Metro Detroit’s Best Criminal Defense Attorney Can Help Young Adults with the Holmes Youthful Trainee Act
What Is The Holmes Youthful Trainee Act?
The Holmes Youthful Trainee Act (known as HYTA or simply YTA) is a state law plea-advisory program under M.C.L.A. § 762.11 that is available to those between the ages of 17 and 24 years old – so let’s start there. If younger than 17 or after reaching your 24th birthday, HYTA will not be applied to your case. If you plead guilty to any number of felonies or misdemeanors while in this age range, then a ‘deferred’ YTA status might be available to you. If between the ages of 21 and 24, the prosecutor must agree to allow for this designation / program to be entered into with the ultimate decision being left to the judge. The YTA status is a way of dealing with youthful mistakes and errors of judgment.
If negotiated and accepted, then you will not have a criminal conviction on your record (think of YTA as a form of an expunged record or a conviction being set-aside without a waiting period). The court will not immediately enter a judgment of conviction. The entire case becomes a non public record.
If HYTA is granted, the youthful trainee will go into a period of probation with the court (up to 3 years) with monitored compliance being mandatory. If the trainee successfully completes this probationary period, then the conviction is not entered and the case will forever be sealed and kept from public view. The offender will be discharged and the case will be dismissed.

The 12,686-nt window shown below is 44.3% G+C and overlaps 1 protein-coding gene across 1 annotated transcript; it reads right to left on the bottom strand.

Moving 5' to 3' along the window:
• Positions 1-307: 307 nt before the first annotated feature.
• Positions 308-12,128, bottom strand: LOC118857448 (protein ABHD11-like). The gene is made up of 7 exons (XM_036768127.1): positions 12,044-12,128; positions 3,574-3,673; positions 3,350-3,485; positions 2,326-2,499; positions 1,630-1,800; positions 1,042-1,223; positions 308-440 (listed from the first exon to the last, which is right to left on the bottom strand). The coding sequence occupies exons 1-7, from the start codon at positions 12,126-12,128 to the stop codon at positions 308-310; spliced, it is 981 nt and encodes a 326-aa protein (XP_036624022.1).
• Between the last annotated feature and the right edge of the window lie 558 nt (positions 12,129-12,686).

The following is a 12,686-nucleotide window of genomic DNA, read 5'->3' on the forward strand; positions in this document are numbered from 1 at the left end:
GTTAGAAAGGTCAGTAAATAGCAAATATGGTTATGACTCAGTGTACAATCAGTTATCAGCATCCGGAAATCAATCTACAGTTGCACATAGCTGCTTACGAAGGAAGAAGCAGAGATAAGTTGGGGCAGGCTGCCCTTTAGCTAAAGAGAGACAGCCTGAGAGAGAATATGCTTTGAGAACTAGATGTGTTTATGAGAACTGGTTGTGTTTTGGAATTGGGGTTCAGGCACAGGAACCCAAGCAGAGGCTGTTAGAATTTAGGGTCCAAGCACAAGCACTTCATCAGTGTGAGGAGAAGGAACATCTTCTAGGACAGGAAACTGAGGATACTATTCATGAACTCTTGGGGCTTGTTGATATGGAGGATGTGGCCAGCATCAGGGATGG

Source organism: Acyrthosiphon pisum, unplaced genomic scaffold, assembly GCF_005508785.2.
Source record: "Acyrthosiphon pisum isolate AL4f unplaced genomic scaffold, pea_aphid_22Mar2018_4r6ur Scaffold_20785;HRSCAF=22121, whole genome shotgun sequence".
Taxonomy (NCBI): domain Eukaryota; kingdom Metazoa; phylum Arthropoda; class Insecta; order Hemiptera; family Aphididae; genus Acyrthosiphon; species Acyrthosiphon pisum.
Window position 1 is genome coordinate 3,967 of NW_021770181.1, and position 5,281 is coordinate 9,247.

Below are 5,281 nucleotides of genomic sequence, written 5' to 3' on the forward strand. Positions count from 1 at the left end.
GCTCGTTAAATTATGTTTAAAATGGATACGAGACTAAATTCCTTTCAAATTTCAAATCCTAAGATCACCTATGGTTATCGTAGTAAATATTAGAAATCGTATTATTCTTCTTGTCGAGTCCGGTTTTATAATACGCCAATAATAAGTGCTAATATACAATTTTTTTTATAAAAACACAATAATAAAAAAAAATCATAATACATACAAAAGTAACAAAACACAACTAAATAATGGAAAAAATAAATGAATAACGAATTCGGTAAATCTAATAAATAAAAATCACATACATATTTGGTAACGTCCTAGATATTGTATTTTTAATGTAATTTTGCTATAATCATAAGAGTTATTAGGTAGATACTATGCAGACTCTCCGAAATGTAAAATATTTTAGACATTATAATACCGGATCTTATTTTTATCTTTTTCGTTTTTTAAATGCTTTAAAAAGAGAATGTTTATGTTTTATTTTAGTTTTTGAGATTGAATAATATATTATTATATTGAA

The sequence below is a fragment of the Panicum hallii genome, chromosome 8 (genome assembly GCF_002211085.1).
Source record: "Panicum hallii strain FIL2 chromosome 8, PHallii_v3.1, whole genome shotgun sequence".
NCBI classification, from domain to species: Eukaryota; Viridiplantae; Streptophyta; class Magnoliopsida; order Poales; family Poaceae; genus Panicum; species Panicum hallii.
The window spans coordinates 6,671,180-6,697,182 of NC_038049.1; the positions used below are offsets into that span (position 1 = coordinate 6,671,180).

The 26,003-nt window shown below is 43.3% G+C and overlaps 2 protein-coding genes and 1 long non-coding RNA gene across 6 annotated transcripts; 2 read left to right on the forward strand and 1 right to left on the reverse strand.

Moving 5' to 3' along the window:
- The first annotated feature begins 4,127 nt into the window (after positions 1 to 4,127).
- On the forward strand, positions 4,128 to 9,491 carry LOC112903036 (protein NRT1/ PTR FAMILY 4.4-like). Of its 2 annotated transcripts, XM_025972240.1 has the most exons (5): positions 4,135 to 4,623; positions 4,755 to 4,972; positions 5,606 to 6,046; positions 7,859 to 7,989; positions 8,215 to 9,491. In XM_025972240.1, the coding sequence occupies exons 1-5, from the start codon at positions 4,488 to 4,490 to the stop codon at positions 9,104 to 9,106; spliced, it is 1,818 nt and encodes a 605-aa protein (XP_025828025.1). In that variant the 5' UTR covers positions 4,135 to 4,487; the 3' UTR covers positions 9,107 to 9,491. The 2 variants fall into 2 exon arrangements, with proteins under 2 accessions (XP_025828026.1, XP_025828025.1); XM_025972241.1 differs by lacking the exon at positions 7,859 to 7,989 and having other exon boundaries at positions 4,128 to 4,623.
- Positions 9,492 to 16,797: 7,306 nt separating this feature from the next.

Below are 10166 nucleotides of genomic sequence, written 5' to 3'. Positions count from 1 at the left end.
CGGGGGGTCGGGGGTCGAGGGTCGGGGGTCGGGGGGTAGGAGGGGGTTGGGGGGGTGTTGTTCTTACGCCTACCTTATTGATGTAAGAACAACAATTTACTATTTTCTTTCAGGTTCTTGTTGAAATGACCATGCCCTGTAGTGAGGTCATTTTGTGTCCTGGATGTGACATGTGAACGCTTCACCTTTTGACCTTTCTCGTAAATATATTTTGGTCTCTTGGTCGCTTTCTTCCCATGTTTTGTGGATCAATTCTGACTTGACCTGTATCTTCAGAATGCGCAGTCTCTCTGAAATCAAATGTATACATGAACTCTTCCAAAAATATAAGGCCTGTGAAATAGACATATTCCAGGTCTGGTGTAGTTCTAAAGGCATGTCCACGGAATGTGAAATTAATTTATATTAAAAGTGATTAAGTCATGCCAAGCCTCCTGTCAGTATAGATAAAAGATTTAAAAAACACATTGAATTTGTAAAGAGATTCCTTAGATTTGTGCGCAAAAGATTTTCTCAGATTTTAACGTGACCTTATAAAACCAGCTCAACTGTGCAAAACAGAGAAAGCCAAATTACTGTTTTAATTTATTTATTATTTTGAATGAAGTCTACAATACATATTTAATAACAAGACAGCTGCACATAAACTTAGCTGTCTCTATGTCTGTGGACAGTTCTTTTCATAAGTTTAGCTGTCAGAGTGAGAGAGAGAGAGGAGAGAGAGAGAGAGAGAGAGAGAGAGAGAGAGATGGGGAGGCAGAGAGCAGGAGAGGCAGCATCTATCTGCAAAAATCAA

Benefits of Remaining Conviction Free
The consequences from criminal convictions are frequently severe and long-lasting. It can effect schooling, housing, employment, and finances. The courts recognize that young people can and do get into trouble for things because of poor choices but do not deserve to be punished for the rest of their lives with a criminal conviction.
If you can get HYTA, it is a good thing – but you must plead guilty first. You are not necessarily ineligible for HYTA if you have prior offenses on your record. If you are innocent of the charges alleged in your case, then HYTA is not for you.
Can HYTA Apply To Anything – Are There Any Downsides To This Program?
HYTA can be a great thing if you can get it. One of the keys to HYTA is a successful completion of it during the stated probationary period to be determined by the court. If however, you are in violation of the terms of your order, HYTA may be revoked with a return to traditional sentencing guidelines and the conviction of crimes charged will go on your record.
There are certain exemptions to receiving a YTA deferred status. Trial courts have great discretion as to whether or not to accept a HYTA request. The courts primarily consider both the age of the defendant and the seriousness of the crime committed when granting YTA status. These assignments are subject to appellate review. Leading exemptions are:
- A previous conviction requiring registration under the sex offender’s registration act (SORA).